Financing: Debt Versus Equity

by Greg DePersio

2 min read

Small businesses have a number of options for raising capital to fund future growth. The most common is taking on debt in the form of a loan from a bank or other institution. Offering investors equity in your business is another alternative for obtaining cash, although that is a much different form of funding than a loan. Each option has its advantages and disadvantages. The financial health of your company and how you plan to use the cash may make one choice better than another.

Equity Dilutes Ownership

When you sell equity, you’re giving up ownership of your business. That has implications both financially and with regard to your company’s daily operations. When you give up a share of your business in exchange for cash, you may never reacquire that stake again unless the shareholder is willing to eventually sell it back to you. If you need to sell equity more than once, you could dilute your share of the business down to the point where you no longer own the majority. If this is the case, your shareholders could make decisions for your company without necessarily needing your approval. Debt requires no such sale. You retain 100% ownership in your company.

Debt Needs to Be Paid Back

Taking on a loan for your business is just like taking a mortgage out on your home. You receive the loan amount with the promise that you’ll pay it back in instalments with interest until the loan is paid off. In the end, it adds to your company’s monthly expenses, and this can affect how flexible your business can be in the future. Taking on too much debt can negatively impact how your business operates, and can affect your ability to acquire additional funding. Equity financing requires no repayment. You’re simply selling part of your business in exchange for cash.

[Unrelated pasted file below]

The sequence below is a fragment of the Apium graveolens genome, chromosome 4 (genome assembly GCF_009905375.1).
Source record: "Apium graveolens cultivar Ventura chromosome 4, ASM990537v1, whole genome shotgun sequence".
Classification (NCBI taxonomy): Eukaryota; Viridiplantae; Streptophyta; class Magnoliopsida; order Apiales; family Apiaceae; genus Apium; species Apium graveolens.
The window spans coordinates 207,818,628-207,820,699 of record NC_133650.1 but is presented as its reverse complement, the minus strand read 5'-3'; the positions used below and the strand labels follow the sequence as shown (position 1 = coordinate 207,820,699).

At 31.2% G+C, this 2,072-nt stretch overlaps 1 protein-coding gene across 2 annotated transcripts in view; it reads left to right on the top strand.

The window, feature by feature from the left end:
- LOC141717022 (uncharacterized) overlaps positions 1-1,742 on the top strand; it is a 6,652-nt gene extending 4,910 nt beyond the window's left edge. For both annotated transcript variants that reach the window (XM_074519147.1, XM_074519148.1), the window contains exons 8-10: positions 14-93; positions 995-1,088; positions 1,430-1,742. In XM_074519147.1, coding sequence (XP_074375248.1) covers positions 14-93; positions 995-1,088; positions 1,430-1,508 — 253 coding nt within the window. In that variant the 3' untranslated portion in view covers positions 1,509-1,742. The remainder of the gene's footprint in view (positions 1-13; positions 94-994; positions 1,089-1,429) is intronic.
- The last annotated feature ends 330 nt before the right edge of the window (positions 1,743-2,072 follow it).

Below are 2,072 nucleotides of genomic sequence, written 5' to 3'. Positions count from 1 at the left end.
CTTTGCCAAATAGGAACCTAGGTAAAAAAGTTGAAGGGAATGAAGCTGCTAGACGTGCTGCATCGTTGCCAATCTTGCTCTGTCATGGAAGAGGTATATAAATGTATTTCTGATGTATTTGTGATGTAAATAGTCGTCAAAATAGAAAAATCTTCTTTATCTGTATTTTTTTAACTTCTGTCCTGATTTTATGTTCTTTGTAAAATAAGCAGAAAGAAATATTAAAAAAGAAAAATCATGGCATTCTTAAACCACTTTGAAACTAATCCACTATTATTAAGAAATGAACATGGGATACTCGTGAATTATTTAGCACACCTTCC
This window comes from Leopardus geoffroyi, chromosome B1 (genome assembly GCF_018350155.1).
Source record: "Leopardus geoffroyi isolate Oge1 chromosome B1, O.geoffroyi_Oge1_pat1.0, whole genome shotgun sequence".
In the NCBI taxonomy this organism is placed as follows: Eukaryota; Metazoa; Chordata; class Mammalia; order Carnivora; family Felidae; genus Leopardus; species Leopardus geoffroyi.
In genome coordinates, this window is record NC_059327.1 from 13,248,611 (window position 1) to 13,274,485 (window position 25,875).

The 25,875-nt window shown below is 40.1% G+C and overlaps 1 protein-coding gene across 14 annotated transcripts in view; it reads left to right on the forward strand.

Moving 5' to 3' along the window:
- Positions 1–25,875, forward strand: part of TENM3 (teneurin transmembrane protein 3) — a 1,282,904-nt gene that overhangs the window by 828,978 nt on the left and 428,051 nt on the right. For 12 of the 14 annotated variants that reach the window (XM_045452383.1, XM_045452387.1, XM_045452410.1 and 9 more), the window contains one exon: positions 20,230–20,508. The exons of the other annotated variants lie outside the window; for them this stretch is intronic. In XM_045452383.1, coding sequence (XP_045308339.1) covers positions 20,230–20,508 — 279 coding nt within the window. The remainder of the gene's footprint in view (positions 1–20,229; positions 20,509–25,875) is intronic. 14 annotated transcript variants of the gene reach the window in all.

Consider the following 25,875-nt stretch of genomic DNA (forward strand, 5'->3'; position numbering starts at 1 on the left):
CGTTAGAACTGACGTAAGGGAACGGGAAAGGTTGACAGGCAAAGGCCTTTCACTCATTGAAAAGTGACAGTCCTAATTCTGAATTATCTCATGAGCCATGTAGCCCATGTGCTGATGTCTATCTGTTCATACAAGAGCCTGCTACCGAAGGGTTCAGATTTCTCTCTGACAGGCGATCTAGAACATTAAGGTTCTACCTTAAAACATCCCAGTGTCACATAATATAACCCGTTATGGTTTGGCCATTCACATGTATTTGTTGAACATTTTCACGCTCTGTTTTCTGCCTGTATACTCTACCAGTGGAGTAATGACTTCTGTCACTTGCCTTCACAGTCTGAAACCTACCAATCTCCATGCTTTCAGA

Debt Puts Your Personal Assets at Stake

In the case of equity financing, much of the risk lies in the hands of the investors. If your business fails, they stand to lose their entire investment, but you, as the business owner, don’t owe them anything further. When applying for a loan, the lender will often require that you put some type of asset up as collateral in order to approve the financing. If you fail to pay back the loan, the lender can take the collateral. For example, if you put your house up as collateral, you could potentially lose your home if you default on the loan.

Equity Financing Can Be Difficult to Obtain

Outside of traditional banks, there are a number of lending institutions and government agencies willing to help small businesses. In fact, the terms of these loans can often be more favourable for the business owner. Obtaining equity financing can be trickier. Many venture capitalists and angel investors will only consider larger businesses in which they can exert more influence and have greater potential. Your small business may not be big enough to attract the attention of these parties.

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